Balut vendor turns himself into web developer

One of the real-life heroes who took the spotlight in the recent State of the Nation Address of President Aquino once roamed the streets of Rizal vending balut (fertilized duck embryo).

Emerson Paguia hails from Zambales, but had to go to Manila to look for a job. He had tried various odd jobs, but what he earned was not enough to feed his family.

“I was willing to take on any type of job. I didn’t want to be idle,” he said. For additional income, Paguia sold balut at night. The little money he earned from it was used to help him with his daily expenses.

“I finished high school, and I heard that some call center companies accept high school students, but I realized that my weak communication skills would not afford me to land such a job,” he said.

Paguia, who is in his late 20s, knew he was keen on technical matters and wanted to pursue training in a course related to information technology.

Although financially hard up, he always saved a few pesos for a trip to the Internet shop to look for job openings and training opportunities. That was when he chanced upon the announcement for a web development scholarship while surfing online.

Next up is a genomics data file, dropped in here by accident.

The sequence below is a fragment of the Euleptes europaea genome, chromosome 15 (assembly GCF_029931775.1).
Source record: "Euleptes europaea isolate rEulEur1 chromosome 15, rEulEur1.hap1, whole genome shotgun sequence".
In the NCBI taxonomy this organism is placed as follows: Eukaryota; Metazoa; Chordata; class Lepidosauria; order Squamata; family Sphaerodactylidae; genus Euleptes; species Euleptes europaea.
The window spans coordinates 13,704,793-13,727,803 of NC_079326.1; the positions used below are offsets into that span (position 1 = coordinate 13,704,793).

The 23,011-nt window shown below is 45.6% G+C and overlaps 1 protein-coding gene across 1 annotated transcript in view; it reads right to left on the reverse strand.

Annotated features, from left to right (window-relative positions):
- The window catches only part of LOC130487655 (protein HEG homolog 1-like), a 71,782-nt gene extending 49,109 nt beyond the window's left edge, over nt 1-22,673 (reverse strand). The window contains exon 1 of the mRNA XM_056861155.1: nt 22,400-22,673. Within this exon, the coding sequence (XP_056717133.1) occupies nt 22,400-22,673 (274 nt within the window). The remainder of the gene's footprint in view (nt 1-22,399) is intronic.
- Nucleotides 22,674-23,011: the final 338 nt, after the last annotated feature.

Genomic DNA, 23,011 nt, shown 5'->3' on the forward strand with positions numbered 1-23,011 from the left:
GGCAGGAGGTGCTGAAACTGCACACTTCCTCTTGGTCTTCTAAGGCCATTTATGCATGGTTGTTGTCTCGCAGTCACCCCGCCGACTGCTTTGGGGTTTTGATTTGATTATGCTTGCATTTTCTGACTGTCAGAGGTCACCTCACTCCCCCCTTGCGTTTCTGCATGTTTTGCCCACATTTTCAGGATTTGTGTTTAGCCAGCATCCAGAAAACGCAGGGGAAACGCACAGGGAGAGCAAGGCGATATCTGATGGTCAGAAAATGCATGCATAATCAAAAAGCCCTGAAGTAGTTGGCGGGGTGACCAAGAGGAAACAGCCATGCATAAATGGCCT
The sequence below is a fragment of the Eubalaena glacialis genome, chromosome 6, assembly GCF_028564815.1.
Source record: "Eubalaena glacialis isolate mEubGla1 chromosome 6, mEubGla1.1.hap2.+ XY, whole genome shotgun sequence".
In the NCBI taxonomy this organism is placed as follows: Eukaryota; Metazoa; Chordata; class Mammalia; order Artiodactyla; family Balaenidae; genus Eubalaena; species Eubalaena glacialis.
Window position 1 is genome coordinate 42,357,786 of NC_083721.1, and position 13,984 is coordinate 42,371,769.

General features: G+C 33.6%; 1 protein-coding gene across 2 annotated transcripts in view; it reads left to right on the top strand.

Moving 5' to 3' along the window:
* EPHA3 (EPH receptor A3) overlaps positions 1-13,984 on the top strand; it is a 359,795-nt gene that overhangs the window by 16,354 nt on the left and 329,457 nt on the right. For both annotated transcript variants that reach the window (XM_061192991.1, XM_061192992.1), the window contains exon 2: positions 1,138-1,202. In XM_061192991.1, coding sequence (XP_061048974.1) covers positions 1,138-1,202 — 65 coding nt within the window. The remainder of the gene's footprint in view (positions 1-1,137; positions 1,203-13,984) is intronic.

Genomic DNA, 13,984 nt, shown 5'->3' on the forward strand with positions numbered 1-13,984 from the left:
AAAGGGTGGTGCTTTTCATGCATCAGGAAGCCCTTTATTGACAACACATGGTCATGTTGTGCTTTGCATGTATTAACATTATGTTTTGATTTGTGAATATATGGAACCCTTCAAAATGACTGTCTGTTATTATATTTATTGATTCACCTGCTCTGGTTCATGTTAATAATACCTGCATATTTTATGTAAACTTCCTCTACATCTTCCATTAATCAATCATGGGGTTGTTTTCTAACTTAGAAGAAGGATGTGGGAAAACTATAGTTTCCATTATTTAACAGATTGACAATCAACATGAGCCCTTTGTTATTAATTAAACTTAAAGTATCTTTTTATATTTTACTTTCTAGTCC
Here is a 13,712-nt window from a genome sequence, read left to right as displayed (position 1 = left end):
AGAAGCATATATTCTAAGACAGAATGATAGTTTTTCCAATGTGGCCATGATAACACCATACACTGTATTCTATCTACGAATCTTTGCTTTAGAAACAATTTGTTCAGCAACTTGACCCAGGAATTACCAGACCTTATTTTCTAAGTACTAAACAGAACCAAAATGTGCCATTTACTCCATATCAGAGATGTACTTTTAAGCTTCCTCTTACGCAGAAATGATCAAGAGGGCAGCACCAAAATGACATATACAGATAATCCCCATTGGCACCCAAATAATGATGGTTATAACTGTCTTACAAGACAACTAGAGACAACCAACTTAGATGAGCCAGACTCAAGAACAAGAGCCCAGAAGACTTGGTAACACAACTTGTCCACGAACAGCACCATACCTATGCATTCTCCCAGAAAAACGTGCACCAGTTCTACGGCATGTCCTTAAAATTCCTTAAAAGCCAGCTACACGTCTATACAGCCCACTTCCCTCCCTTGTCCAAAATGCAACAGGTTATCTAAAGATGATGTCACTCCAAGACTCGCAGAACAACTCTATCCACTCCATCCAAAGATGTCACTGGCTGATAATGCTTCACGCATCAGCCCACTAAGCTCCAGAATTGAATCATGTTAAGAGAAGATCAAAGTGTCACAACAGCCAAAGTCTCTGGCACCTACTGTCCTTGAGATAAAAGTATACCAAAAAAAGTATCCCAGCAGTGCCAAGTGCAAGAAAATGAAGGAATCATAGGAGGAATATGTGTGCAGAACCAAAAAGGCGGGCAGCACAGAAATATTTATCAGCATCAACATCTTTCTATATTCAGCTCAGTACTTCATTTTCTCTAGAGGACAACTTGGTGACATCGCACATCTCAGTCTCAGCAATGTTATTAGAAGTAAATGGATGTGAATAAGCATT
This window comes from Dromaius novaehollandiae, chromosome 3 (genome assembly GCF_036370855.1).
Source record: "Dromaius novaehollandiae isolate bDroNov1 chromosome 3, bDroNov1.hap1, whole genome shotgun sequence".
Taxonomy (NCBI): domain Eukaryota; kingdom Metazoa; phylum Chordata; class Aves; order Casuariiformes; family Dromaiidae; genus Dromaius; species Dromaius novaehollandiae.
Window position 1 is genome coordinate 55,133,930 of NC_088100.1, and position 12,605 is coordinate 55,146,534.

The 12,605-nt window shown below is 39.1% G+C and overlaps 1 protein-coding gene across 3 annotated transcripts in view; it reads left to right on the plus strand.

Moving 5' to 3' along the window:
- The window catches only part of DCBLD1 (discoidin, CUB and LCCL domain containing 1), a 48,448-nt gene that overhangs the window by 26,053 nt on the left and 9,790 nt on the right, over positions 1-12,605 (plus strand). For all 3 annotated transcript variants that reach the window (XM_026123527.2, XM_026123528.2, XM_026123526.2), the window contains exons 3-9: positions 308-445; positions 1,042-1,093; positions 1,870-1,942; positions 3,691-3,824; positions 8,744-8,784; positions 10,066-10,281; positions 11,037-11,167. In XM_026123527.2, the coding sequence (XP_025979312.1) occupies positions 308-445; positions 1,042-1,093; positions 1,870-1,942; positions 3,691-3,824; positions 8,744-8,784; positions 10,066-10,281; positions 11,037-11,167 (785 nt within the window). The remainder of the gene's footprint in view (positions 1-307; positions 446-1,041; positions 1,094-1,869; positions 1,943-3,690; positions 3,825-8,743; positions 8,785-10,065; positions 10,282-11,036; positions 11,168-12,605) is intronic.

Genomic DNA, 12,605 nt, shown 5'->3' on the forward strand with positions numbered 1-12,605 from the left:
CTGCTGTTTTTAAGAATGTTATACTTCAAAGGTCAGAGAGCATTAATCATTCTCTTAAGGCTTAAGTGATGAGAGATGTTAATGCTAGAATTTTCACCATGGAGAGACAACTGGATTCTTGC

The training was under the Training for Work Scholarship Program (TWSP) of Tesda in partnership with computer school Informatics.

“The information on the website said they will give us training on data programming and PHP server-side encryption. It’s one course I want to specialize on, but the free website tutorial were not very helpful,” Paguia said.

Getting in the training was not the end of Paguia’s woes. The challenges of sustaining and attending his classes were not an easy task. Money was again the problem.

To save on transportation expenses, he sometimes walked to the Informatics College in Eastwood in Quezon City. It was no easy feat as he lived in Angono, Rizal, or a three-hour walk.

After class, he continued selling balut to get by. He said it was difficult, but he knew the scholarship was a once-in-a-lifetime opportunity he should not let slip away. Each day in school was a step closer to his dreams, Paguia said.

After completing the program, he emerged as one of the top scholars in the class. Discovering his potential, Informatics immediately hired him for its Web development team.

Paguia is now embarking on his first big IT project – the school’s online student portal.

He has since left the streets and has retired his balut basket, but always mindful that it represents his humble beginnings. Unlike that duck embryo, his journey to a career was not aborted. —